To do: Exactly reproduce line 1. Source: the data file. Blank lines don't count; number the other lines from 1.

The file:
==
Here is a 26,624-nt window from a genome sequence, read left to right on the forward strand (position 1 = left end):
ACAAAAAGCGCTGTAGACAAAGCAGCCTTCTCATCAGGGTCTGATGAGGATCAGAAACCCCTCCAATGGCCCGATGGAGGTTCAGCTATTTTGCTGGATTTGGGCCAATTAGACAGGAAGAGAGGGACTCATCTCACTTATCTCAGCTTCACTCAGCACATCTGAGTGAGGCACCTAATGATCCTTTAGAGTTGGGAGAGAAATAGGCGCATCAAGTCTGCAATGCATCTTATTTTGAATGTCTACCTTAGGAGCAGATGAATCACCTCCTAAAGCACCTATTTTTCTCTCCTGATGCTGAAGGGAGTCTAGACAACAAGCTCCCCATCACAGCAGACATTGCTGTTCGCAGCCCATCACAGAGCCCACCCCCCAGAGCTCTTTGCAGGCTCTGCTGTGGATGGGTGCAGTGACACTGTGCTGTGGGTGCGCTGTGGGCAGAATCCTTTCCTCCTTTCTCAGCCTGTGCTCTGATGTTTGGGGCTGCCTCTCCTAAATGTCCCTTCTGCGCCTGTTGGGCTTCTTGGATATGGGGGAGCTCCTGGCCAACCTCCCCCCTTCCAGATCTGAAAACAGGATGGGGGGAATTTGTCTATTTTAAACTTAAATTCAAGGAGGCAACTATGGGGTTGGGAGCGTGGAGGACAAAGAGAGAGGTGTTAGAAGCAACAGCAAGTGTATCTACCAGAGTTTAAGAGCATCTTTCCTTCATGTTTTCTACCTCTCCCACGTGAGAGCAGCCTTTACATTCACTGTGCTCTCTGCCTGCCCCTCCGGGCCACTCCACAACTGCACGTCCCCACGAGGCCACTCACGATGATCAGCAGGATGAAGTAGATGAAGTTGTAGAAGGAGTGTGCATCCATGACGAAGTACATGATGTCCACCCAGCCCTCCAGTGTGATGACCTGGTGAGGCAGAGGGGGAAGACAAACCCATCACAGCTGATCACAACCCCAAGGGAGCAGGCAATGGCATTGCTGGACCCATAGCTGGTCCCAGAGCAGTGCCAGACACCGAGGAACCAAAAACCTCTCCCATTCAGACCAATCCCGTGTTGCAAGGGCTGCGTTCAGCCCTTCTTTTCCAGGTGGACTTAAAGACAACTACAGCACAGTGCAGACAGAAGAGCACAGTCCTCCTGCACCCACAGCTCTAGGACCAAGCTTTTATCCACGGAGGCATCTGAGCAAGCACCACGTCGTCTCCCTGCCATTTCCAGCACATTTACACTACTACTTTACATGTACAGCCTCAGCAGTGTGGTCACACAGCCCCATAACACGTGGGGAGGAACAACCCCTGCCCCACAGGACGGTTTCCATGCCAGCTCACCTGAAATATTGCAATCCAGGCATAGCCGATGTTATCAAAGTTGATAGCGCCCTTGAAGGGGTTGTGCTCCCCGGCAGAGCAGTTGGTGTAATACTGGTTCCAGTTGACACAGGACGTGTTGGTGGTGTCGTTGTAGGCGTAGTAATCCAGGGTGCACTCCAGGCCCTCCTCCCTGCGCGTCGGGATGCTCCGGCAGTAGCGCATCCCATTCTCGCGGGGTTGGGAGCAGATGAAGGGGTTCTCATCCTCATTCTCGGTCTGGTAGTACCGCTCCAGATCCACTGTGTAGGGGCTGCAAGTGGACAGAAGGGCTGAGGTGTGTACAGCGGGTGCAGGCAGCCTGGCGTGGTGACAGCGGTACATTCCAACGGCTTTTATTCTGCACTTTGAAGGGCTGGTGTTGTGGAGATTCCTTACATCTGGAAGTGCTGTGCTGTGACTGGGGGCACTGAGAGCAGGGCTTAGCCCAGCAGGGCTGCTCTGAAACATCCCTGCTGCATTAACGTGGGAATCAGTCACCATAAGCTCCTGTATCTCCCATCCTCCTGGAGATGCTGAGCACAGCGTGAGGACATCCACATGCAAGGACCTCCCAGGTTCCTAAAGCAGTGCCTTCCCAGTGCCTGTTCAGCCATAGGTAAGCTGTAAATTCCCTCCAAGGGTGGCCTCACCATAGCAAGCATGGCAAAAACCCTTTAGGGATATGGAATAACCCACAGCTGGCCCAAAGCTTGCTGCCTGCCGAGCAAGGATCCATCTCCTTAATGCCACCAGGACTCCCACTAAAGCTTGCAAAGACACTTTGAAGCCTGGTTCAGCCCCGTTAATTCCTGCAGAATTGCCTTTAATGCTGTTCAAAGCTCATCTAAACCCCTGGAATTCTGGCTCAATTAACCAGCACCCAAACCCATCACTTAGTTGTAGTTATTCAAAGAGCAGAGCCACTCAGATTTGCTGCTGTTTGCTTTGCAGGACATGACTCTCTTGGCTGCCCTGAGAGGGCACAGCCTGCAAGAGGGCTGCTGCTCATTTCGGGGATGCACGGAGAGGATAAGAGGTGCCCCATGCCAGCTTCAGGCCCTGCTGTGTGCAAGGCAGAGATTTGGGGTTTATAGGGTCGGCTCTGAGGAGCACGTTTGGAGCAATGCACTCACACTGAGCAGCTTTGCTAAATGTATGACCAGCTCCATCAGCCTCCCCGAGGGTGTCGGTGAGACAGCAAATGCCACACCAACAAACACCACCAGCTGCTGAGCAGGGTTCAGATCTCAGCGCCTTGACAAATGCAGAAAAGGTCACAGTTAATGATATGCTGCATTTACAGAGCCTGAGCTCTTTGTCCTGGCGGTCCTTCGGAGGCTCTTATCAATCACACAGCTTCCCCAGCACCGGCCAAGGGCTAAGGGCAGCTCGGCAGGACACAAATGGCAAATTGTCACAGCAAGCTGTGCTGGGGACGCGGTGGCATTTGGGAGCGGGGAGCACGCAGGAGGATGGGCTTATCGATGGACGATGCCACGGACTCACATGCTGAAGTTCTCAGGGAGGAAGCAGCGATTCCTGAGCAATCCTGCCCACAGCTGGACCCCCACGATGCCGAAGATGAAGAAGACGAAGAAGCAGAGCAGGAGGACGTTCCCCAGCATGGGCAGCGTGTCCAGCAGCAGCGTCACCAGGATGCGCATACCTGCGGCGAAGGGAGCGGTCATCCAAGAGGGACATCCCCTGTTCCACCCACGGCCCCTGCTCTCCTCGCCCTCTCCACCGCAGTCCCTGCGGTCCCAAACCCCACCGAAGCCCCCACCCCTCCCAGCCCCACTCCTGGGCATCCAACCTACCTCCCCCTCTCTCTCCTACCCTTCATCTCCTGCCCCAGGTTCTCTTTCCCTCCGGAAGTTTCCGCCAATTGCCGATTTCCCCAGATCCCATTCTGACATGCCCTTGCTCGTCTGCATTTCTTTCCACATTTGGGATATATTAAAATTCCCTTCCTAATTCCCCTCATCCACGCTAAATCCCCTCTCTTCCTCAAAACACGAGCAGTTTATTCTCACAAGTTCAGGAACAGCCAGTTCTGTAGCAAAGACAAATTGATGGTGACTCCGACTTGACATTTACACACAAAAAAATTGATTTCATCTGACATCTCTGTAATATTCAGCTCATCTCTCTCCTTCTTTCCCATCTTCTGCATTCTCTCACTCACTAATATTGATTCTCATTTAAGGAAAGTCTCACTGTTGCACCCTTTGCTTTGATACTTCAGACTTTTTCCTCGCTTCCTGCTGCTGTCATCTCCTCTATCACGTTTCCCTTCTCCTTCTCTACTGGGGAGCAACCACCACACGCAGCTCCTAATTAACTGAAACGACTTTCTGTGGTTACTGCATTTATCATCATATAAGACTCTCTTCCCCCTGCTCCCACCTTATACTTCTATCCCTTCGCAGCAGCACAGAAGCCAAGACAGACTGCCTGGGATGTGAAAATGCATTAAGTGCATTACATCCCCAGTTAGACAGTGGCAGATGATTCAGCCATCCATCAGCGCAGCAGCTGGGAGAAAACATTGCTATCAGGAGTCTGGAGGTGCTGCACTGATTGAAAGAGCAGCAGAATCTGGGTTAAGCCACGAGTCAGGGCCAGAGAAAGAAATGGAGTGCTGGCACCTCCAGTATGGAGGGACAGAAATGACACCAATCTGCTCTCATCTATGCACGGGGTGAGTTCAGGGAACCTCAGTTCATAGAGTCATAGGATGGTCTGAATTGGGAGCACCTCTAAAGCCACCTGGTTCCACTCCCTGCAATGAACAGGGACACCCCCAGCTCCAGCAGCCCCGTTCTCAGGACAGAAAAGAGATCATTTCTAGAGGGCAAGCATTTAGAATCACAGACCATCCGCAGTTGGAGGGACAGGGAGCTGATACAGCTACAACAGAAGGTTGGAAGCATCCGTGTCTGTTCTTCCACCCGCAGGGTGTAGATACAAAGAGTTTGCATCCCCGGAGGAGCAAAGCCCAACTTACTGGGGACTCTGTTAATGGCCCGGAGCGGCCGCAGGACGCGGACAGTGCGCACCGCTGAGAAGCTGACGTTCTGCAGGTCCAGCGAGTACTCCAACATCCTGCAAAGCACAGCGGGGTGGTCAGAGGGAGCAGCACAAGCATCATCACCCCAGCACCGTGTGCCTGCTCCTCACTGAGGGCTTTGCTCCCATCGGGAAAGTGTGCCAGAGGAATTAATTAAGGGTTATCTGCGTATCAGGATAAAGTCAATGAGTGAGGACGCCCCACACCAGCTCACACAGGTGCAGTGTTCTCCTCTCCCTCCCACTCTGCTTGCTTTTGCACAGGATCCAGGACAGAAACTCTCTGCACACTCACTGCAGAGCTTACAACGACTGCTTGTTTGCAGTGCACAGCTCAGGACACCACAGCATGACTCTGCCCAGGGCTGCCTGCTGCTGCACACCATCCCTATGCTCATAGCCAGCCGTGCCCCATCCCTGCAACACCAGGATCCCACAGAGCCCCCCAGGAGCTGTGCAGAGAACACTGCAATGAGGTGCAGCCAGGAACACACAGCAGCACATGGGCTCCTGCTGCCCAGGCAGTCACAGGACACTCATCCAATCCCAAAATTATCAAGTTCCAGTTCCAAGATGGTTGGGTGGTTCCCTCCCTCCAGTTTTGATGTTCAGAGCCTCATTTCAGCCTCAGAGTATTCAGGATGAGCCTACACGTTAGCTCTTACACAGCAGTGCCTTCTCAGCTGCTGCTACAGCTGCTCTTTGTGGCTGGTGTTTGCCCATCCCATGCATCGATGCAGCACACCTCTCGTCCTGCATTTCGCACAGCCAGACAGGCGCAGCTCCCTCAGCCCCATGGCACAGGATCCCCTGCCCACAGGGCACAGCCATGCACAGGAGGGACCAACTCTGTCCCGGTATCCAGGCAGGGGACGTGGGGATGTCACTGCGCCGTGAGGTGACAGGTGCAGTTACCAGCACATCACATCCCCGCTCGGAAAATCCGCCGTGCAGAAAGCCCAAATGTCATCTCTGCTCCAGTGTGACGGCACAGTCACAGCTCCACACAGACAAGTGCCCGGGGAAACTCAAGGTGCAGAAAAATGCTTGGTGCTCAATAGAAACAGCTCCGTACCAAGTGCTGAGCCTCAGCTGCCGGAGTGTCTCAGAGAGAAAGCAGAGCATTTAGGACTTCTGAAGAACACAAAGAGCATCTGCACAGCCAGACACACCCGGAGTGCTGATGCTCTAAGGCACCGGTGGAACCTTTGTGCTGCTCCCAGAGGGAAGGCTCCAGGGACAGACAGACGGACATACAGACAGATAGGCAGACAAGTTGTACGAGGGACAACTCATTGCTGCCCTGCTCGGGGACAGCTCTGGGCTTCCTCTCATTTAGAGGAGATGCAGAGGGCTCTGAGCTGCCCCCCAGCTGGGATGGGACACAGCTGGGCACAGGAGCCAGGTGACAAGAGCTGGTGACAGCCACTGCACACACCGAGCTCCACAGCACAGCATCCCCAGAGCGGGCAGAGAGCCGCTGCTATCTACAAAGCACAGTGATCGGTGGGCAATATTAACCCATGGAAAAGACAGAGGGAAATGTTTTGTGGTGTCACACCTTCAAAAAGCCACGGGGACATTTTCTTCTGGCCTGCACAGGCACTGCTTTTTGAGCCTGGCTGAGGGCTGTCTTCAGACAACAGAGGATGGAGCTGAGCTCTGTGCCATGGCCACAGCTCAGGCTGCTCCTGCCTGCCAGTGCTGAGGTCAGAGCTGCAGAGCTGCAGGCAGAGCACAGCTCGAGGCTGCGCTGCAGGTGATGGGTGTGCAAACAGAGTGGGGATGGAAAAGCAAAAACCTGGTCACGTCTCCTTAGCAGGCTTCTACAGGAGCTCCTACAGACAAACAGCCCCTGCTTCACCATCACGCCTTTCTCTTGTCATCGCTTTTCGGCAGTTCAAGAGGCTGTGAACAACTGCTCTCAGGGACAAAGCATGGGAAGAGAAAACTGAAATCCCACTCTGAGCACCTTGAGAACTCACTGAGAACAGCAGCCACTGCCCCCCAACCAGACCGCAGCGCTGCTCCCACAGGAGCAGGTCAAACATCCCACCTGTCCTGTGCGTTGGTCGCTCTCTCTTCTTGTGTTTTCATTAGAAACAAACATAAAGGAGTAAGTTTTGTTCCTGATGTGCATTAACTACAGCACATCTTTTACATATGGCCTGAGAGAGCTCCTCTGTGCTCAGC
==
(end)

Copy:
Here is a 26,624-nt window from a genome sequence, read left to right on the forward strand (position 1 = left end):